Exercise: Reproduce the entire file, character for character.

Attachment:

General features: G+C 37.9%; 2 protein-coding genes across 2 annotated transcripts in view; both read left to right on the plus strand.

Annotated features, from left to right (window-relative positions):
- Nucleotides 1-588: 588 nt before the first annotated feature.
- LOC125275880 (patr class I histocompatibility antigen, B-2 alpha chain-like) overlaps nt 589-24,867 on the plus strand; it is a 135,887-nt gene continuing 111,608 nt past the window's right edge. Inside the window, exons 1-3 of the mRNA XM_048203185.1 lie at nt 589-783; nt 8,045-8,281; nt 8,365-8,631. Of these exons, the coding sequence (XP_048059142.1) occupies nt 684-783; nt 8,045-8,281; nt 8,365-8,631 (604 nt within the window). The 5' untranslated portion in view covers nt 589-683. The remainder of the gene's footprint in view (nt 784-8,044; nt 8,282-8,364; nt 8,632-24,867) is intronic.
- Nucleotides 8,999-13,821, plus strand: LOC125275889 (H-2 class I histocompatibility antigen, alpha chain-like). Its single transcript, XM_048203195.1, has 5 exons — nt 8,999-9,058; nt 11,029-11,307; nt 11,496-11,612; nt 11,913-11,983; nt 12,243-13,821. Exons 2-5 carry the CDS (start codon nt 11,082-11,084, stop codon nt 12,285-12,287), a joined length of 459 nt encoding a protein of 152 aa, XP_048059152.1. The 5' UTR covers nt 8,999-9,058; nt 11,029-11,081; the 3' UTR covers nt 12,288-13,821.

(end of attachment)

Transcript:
General features: G+C 37.9%; 2 protein-coding genes across 2 annotated transcripts in view; both read left to right on the plus strand.

Annotated features, from left to right (window-relative positions):
- Nucleotides 1-588: 588 nt before the first annotated feature.
- LOC125275880 (patr class I histocompatibility antigen, B-2 alpha chain-like) overlaps nt 589-24,867 on the plus strand; it is a 135,887-nt gene continuing 111,608 nt past the window's right edge. Inside the window, exons 1-3 of the mRNA XM_048203185.1 lie at nt 589-783; nt 8,045-8,281; nt 8,365-8,631. Of these exons, the coding sequence (XP_048059142.1) occupies nt 684-783; nt 8,045-8,281; nt 8,365-8,631 (604 nt within the window). The 5' untranslated portion in view covers nt 589-683. The remainder of the gene's footprint in view (nt 784-8,044; nt 8,282-8,364; nt 8,632-24,867) is intronic.
- Nucleotides 8,999-13,821, plus strand: LOC125275889 (H-2 class I histocompatibility antigen, alpha chain-like). Its single transcript, XM_048203195.1, has 5 exons — nt 8,999-9,058; nt 11,029-11,307; nt 11,496-11,612; nt 11,913-11,983; nt 12,243-13,821. Exons 2-5 carry the CDS (start codon nt 11,082-11,084, stop codon nt 12,285-12,287), a joined length of 459 nt encoding a protein of 152 aa, XP_048059152.1. The 5' UTR covers nt 8,999-9,058; nt 11,029-11,081; the 3' UTR covers nt 12,288-13,821.